Most rented properties are lived in by more than one person. What is the best way to deal with this?
There are a number of different methods. However, before looking at these, let’s take a quick look at how the law deals with shared ownership of land.
First of all – a tenancy is a legal interest in land. Under the Law of Property Act, 1925 leasehold interests in land are one of the two types of legal interest that exist – the other being freehold.
A tenancy is a type of leasehold interest so counts as ‘ownership’ although more properly we talk of an ‘interest’ in land.
Under the law, only four people can jointly own a legal interest in land (leasehold or freehold). These people own the property as trustees – normally for themselves and for any other people named on the document.
So if you have a tenancy agreement which names six tenants – the first four will be the legal owners of the tenancy and will own it on behalf of themselves and the other named tenants.
There is nothing wrong with this, and it is a good idea to include all the occupiers on the tenancy agreement – even if there are more than four – as they will then all be liable to you contractually for the rent (meaning that if they don’t pay you can sue them!).
So having got that out of the way – what are the various methods used for shared properties?
This is where several tenants sign the same tenancy agreement together and share the property. This is the most common situation.
Landlords like it as there is less paperwork, and all the tenants are liable for all the rent. Tenants like it as they get to choose who they share with. The main problem comes when one or more of the tenants want to move out mid-term.
Because of the legal rules (discussed above) where more than one person owns property – you can’t just cross out the names in the tenancy agreement and write in the new one. The only proper way to deal with a change of tenant is to sign a new tenancy agreement with the remaining tenants and the new tenant.
If you are in this situation you may be interested in my ‘changing tenants kit’ which you can read about here.
This is the next most popular solution. It is where the landlord rents out rooms individually with the tenants having separate agreements for their own room with shared use of the ‘common parts’ such as the kitchen, bathroom, sitting room and other communal living space.
This involves more paperwork but there are some advantages for landlords:
The main downside of this type of occupation is that dealing with council tax and utilities can be more problematic – many landlords just include this with the rent (you can read more about this here).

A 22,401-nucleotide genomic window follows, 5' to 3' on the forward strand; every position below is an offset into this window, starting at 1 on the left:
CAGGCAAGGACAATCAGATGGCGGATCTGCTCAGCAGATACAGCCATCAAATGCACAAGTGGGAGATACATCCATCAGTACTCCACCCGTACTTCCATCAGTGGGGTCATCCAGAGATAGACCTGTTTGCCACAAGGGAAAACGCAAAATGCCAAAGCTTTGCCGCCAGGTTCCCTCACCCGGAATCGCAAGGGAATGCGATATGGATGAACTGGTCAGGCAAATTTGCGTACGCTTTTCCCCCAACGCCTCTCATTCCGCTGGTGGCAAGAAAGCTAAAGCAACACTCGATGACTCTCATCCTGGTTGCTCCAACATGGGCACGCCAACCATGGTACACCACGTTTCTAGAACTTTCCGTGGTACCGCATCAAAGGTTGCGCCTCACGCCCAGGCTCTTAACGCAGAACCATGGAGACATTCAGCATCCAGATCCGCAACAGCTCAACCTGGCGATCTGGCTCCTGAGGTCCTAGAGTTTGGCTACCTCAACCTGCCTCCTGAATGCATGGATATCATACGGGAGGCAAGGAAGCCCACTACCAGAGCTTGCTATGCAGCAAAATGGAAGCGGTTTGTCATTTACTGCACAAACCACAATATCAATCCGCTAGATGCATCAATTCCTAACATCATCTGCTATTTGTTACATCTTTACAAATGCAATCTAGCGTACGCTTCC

There is also the fact that if one tenant leaves, the landlord will not get any rent for their room until a new tenant has been found for it – unlike the joint and several tenancies where all the tenants are liable for all of the rent whether they are living in the property or not.
This is where the property is let to one person who is then authorised to sublet out the rooms to lodgers.
There are a number of advantages to this. It is less work for the landlord and if the lodgers prove unsatisfactory they can be evicted a lot more easily than an unsatisfactory tenant. Find out more about this on my Lodger Landlord website.
However, you do need to have a tenant who you trust absolutely. This method is perhaps most commonly used when parents buy a property for their son or daughter at university or college and the son or daughter then sublets rooms in the property to their friends.
Sometimes landlords just lose control of their properties.
For example, this is where, when a tenant wants to leave they find a replacement tenant themselves and the incoming person pays the deposit to the outgoing person.
This often seems to work very well but it is actually a recipe for disaster. For example, what do you do if you want to recover possession of the property but find that none of the named tenants live there anymore?
This is also a dangerous situation in view of landlord’s obligation now to conduct right to rent checks and the serious penalties that can apply if occupiers without a right to rent are found in occupation of property.
So, whatever way you use to deal with people sharing – make sure it is not this one!
Whether or not your property is an HMO will depend on how many people are living there and whether or not they form more than one ‘household’. It is not dependant, for example, on whether you rent to tenants as joint tenants or rent out individual rooms in a shared house.
We will be looking at HMOs in the next article in this series, but you will also find information here.
Tessa is a lawyer specialising in landlord & tenant law and runs the popular Landlord Law online service for landlords.